Mary Wollstonecraft: Mother of Women's Rights

Overview


Mary Wollstonecraft (1759-1797) was the first champion of women's rights in the modern Western world. Wollstonecraft's experience teaching young women in London led her to write her first book, in which she argued for equal education for girls and boys. The moderate success of her autobiographical novel Mary, A Fiction convinced her to start writing full-time. Under the tutelage of her publisher and mentor Joseph Johnson, she joined a circle of liberal intellectuals which included poet and artist William Blake, ...
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Overview


Mary Wollstonecraft (1759-1797) was the first champion of women's rights in the modern Western world. Wollstonecraft's experience teaching young women in London led her to write her first book, in which she argued for equal education for girls and boys. The moderate success of her autobiographical novel Mary, A Fiction convinced her to start writing full-time. Under the tutelage of her publisher and mentor Joseph Johnson, she joined a circle of liberal intellectuals which included poet and artist William Blake, chemist Joseph Priestley, and political thinker William Godwin.

In 1790 Wollstonecraft penned A Vindication of the Rights of Men, an impassioned reply to conservative criticism of the French Revolution and a call for social equality. She developed her ideas further in A Vindication of the Rights of Woman, which extended the notion of natural rights to include women's rights as well. Going so far as to suggest that women should be allowed to vote, Wollstonecraft's revolutionary ideas garnered her overnight fame--and notoriety. She traveled to Paris, lived through the Reign of Terror, fell in love with an American, and gave birth to her first daughter. Though the love affair ended tragically, resulting in her thwarted suicide attempt, she happily wed William Godwin in 1797. That year she gave birth to her second child (the future author of Frankenstein Mary Shelley). She died a few days later from complications of childbirth.Wollstonecraft's writing inspired leaders of the American woman suffrage movement, such as Susan B. Anthony and Elizabeth Cady Stanton, and moved one admirer to call her a "pioneer of modern womanhood."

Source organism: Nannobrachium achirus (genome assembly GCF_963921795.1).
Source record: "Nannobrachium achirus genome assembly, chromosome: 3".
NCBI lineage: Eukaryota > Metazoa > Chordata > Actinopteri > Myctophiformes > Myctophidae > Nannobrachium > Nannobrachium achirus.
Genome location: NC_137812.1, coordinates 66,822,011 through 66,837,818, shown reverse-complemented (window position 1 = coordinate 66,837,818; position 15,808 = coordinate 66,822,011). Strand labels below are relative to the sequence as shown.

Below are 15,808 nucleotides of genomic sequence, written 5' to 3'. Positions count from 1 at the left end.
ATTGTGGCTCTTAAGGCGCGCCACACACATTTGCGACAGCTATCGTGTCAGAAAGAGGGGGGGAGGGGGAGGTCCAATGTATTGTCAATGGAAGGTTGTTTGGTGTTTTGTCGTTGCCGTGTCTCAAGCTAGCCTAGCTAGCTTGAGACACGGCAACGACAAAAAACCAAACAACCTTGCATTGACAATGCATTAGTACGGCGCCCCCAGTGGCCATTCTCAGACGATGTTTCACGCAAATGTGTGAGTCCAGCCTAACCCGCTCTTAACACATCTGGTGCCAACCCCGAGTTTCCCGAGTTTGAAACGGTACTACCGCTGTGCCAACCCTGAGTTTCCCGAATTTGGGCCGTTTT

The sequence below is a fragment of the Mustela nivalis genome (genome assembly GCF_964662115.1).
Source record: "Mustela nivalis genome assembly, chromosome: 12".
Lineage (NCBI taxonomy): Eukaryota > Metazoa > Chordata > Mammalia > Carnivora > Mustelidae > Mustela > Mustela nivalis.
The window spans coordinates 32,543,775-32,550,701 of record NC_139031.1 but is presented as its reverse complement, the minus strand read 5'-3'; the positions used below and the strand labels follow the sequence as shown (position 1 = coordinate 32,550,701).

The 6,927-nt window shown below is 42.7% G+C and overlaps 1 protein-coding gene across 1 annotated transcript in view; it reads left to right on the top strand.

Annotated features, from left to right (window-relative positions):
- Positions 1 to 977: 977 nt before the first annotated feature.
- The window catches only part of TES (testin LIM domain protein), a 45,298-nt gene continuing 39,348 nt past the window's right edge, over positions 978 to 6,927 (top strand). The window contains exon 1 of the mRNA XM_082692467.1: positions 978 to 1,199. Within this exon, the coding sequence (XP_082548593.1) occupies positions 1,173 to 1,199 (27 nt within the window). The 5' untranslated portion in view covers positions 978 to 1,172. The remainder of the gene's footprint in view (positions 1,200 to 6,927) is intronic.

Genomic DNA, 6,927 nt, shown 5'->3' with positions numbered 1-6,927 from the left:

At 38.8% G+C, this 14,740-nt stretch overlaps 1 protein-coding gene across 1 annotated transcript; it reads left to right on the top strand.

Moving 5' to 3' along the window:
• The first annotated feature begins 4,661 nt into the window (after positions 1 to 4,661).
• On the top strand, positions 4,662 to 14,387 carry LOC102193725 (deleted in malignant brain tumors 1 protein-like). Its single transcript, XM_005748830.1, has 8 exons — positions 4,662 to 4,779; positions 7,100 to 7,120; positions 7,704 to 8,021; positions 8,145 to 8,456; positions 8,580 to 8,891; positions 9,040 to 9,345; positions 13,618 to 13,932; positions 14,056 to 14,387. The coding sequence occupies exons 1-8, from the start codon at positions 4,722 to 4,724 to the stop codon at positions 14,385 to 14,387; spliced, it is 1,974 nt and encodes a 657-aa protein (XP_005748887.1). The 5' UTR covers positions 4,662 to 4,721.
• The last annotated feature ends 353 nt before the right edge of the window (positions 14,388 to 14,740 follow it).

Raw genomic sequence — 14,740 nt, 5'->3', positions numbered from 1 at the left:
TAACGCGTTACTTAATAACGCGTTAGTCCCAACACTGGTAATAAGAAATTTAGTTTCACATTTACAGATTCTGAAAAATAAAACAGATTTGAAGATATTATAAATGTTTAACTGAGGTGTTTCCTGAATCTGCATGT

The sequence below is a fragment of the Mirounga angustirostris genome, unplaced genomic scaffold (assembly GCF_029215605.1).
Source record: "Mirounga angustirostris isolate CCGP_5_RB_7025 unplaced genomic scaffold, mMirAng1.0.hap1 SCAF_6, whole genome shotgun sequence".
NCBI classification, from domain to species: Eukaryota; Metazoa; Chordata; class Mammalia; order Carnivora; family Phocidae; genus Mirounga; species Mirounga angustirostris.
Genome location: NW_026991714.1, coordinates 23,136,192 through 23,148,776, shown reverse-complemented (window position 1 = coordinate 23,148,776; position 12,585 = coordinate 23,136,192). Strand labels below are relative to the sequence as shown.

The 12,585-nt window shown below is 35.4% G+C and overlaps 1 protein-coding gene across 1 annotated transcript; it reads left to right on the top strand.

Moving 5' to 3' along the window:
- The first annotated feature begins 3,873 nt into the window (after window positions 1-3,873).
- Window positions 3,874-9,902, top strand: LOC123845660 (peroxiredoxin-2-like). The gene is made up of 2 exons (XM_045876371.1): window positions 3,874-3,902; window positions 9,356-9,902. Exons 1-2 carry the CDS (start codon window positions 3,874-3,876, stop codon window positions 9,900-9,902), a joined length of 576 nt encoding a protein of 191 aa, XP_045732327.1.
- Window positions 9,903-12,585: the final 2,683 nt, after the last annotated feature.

Oxford Portraits are informative and insightful biographies of people whose lives shaped their times and continue to influence ours. Based on the most recent scholarship, they draw heavily on primary sources, including writings by and about their subjects. Each book is illustrated with a wealth of photographs, documents, memorabilia, framing the personality and achievements of its subject against the backdrop of history.

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Editorial Reviews

Children's Literature
A vivid and complex portrait of the "mother of women's rights" emerges from the pages of this sophisticated, well-researched biography. Black-and-white archival photographs and selections from Wollstonecraft's letters, essays and novels enhance the text. Born in England in 1759 to a drunken, spendthrift father and a weak-willed, unsympathetic mother, Mary Wollstonecraft grew into a temperamental, but determined, young woman. Despite being denied a formal education because of her gender, she was an intelligent, original thinker who read widely and associated with many of the leading intellectuals of her day. After supporting her family by working as a governess and then running a school for girls, Wollstonecraft discovered her true calling. She became a writer. Her most famous work, A Vindication of the Rights of Women, is now recognized as the first great essay about feminism. Wollstonecraft had an illegitimate daughter before marrying philosopher and writer, William Godwin, in 1797. She died at age 38 after giving birth to their only child, Mary, wife of poet Percy Shelley and author of Frankenstein. This biography is part of the "Oxford Portraits" series. 2000, Oxford University Press, $22.00. Ages 12 up. Reviewer: Joyce Schwartz
School Library Journal
Gr 9 Up-Brody's colorful and ambitious subject lived at a time when women, like children, were encouraged to be seen, not heard. Wollstonecraft was an outspoken writer, single mother, proponent of equal rights and education for women, and radical nonbeliever in the institutions of marriage and religion. Her life reads like a modern soap opera. After attempting suicide over her former lover's disenchantment, she eventually agreed to marry William Godwin, also an anti-marriage individualist. She died shortly after giving birth to a daughter, Mary. The remainder of the book discusses Wollstonecraft's legacy and the history of women's rights. Containing primary-source material such as letters, excerpts from her books, photographs, and other memorabilia, this volume gives a good description of the life of an 18th-century female whose ideas and lifestyle were truly revolutionary at that time. A good addition to women's history collections.-Pat Bender, The Shipley School, Bryn Mawr, PA Copyright 2001 Cahners Business Information.
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Product Details

  • ISBN-13: 9780195119688
  • Publisher: Oxford University Press, USA
  • Publication date: 12/28/2000
  • Series: Oxford Portraits Series
  • Edition description: New Edition
  • Pages: 160
  • Age range: 12 - 17 Years
  • Product dimensions: 9.10 (w) x 6.50 (h) x 0.60 (d)

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